NASA probe finds indication of another possible volcano on Jupiter’s moon Io

Federico Mansilla
Julio 17, 2018

"We do not exclude the movement or modifications to previously identified hot spots, but it is hard to imagine that it could overcome such a distance and not change", said researcher Alessandro Mura of the team that works with Juno.

Scientists have discovered yet another possible volcano on the small moon of Jupiter.

Images captured by Juno's Jovian InfraRed Auroral Mapper (JIRAM) instrument in the infrared reveal a hot spot detected December 16, 2017, when the probe came within 290,000 miles (470,000 kilometers) of the innermost Galilean moon. The data points toward a new heat source on the moon "Io".

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The Juno space probe has discovered a new source of heat near the South pole of Jupiter's moon IO, NASA said in a statement. According to experts, this could mean Io has an active volcano. Previous mission studies by NASA, which visited the Jupiter system and ground-based observations have discovered on IO 150 active volcanoes.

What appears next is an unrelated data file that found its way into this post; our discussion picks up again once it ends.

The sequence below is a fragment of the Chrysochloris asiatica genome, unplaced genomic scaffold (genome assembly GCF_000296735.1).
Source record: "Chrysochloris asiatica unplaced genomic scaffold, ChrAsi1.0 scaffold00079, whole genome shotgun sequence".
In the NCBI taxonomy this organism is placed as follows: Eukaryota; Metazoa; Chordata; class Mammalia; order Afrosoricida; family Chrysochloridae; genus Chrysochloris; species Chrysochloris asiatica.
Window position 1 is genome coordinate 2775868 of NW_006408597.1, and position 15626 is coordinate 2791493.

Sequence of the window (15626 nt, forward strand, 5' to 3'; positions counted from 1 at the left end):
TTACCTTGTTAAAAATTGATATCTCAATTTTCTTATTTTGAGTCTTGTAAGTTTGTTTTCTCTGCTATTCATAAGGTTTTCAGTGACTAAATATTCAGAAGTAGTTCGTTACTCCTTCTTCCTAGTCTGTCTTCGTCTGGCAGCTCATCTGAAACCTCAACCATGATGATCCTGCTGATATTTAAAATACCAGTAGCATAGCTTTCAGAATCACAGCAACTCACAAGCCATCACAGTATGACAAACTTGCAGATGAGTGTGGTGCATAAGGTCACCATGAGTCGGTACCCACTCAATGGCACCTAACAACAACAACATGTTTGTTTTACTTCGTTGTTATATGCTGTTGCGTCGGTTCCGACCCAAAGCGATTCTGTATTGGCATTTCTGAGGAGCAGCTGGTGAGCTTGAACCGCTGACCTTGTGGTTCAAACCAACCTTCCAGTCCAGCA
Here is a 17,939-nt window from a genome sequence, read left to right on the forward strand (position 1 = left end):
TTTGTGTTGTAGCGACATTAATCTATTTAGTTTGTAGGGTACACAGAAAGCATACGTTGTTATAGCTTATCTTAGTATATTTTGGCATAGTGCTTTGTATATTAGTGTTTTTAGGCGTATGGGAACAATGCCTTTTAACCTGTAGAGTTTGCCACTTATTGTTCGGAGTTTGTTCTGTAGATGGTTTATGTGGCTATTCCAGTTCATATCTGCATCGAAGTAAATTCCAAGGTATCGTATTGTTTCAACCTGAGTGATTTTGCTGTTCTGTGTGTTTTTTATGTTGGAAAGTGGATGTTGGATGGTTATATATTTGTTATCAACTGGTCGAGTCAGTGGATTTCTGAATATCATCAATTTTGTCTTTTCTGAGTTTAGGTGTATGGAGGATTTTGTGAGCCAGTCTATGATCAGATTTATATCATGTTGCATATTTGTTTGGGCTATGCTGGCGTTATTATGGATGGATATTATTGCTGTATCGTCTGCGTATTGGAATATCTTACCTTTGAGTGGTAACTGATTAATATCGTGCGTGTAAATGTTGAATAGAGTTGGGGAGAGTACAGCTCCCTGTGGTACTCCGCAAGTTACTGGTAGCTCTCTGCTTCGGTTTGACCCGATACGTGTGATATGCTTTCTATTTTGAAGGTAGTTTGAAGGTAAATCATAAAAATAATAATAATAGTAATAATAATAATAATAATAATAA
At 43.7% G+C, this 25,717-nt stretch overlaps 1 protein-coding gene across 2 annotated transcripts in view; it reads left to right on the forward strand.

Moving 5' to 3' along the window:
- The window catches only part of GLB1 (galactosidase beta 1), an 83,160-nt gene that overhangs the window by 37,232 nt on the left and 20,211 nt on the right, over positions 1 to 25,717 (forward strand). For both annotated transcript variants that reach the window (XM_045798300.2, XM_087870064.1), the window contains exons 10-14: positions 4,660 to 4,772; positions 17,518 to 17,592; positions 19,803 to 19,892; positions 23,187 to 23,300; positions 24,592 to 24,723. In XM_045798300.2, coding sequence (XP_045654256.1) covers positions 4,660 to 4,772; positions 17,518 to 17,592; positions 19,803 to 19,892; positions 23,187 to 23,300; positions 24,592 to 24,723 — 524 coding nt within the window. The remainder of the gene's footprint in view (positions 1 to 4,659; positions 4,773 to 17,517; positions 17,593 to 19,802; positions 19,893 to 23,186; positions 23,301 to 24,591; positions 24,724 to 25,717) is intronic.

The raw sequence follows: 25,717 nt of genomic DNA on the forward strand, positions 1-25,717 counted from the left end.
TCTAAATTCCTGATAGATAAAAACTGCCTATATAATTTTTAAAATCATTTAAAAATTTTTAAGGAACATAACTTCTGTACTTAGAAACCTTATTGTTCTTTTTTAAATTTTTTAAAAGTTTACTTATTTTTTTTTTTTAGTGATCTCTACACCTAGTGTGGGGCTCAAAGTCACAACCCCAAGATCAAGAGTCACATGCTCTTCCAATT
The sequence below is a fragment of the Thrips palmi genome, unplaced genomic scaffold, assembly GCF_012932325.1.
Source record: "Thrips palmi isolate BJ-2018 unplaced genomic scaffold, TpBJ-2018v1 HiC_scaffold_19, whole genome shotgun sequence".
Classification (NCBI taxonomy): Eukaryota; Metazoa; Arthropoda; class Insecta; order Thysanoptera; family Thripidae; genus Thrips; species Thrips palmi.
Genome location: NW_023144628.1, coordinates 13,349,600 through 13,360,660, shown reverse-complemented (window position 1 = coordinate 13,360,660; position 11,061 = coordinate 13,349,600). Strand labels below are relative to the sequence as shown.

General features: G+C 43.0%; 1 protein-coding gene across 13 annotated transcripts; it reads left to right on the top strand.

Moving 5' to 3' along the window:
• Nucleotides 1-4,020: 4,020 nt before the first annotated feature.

Infrared data were collected on 16 December 2017, when Juno was at a distance of about 470,000 miles from the satellite. Juno has logged almost 235 million kilometres since entering Jupiter's orbit on July 4, 2016.

The color-enhanced image was taken at 11:31 p.m. PDT on May 23, 2018 (2:31 a.m. EDT on May 24), as the spacecraft performed its 13th close flyby of Jupiter. Future flybys are expected to come even closer to both the cloud tops and to Io. Her writings have been published online in The Atlantic, Astronomy magazine's guest blog section, the UK Space Conference, the 2009 IAU General Assembly newspaper, The Space Reporter, and newsletters of various astronomy clubs.

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